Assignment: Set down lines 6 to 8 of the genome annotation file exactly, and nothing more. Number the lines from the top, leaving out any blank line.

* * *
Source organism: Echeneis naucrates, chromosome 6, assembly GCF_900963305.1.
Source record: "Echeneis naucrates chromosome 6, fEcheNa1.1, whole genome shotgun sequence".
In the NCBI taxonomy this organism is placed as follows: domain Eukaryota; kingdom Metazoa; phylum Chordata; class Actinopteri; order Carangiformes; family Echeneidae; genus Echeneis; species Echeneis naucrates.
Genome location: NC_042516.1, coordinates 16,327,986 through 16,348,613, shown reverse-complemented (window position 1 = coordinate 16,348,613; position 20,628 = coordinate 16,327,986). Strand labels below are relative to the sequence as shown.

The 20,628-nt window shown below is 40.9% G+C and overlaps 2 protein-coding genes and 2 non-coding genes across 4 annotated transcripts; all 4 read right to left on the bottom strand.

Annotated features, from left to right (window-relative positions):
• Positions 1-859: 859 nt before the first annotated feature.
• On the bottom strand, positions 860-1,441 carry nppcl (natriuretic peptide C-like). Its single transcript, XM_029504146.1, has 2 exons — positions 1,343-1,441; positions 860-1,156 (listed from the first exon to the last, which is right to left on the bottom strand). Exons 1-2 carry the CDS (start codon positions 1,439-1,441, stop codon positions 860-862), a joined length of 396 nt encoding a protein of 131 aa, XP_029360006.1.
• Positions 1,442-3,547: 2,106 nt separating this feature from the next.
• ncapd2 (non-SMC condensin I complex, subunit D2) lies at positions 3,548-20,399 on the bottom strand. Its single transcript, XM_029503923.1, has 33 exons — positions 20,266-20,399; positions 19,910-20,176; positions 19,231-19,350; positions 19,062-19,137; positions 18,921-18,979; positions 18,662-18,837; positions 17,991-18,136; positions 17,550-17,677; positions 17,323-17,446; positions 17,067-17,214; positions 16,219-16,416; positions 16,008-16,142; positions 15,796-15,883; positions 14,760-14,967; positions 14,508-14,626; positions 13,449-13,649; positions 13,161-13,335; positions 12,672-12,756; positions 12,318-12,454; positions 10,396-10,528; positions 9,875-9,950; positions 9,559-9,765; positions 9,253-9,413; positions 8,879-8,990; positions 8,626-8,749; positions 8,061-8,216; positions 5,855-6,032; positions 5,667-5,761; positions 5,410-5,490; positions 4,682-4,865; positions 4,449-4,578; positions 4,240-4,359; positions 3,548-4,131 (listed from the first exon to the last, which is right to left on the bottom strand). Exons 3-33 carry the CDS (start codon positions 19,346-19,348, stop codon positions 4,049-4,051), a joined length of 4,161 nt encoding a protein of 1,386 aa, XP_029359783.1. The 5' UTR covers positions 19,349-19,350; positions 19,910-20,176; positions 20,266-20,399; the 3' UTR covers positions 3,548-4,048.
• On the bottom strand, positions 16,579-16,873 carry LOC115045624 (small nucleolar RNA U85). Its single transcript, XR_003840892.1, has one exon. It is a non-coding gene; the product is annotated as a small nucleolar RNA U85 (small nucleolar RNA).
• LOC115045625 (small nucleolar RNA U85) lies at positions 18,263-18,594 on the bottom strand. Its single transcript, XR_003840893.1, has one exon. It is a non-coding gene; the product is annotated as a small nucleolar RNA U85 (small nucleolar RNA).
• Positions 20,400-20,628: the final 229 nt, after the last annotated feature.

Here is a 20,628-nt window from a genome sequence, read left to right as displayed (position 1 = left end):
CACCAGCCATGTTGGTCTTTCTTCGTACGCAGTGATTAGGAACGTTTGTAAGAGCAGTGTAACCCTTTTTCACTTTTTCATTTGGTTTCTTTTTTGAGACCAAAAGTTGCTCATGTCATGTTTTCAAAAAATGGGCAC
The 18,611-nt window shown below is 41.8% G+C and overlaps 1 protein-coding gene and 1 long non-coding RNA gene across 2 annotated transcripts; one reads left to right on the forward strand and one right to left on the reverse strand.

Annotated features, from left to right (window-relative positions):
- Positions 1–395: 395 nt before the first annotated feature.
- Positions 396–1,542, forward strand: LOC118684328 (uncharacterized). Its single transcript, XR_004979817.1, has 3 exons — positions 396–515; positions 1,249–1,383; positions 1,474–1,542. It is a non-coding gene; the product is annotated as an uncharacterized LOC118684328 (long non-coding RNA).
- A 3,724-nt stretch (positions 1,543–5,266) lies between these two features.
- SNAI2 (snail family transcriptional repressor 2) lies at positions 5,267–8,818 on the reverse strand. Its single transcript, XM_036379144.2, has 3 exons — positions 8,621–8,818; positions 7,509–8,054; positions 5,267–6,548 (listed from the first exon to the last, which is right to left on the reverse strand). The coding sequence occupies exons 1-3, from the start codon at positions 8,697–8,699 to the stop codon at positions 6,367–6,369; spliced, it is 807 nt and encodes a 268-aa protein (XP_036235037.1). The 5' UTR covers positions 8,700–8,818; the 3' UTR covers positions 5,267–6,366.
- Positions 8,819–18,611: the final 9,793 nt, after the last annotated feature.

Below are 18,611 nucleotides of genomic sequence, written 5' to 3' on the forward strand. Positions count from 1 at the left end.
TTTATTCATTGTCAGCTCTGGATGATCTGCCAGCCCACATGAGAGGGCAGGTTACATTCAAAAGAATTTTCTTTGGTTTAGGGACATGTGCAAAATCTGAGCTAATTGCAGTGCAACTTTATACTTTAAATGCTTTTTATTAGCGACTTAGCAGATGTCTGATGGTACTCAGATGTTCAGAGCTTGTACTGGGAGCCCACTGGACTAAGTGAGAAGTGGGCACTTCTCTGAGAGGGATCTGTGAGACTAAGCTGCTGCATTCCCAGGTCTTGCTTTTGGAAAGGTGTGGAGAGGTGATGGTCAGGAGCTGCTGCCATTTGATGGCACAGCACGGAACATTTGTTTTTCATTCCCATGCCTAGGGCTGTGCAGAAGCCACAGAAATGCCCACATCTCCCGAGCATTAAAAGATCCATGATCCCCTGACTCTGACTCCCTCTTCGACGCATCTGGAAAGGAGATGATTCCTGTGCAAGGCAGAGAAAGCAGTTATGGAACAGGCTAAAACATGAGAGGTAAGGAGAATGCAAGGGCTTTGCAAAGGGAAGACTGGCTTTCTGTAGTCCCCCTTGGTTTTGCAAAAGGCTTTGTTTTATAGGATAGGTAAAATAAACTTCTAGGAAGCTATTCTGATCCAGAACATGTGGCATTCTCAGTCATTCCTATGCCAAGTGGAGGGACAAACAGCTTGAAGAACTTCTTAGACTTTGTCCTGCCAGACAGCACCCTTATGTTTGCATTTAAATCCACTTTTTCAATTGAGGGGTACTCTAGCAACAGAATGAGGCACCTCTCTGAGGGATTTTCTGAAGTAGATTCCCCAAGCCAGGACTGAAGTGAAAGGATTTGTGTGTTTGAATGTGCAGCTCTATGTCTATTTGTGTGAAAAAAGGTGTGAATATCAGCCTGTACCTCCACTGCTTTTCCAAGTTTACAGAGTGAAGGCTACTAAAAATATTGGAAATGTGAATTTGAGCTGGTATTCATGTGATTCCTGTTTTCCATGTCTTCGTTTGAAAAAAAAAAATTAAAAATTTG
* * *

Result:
Annotated features, from left to right (window-relative positions):
• Positions 1-859: 859 nt before the first annotated feature.
• On the bottom strand, positions 860-1,441 carry nppcl (natriuretic peptide C-like). Its single transcript, XM_029504146.1, has 2 exons — positions 1,343-1,441; positions 860-1,156 (listed from the first exon to the last, which is right to left on the bottom strand). Exons 1-2 carry the CDS (start codon positions 1,439-1,441, stop codon positions 860-862), a joined length of 396 nt encoding a protein of 131 aa, XP_029360006.1.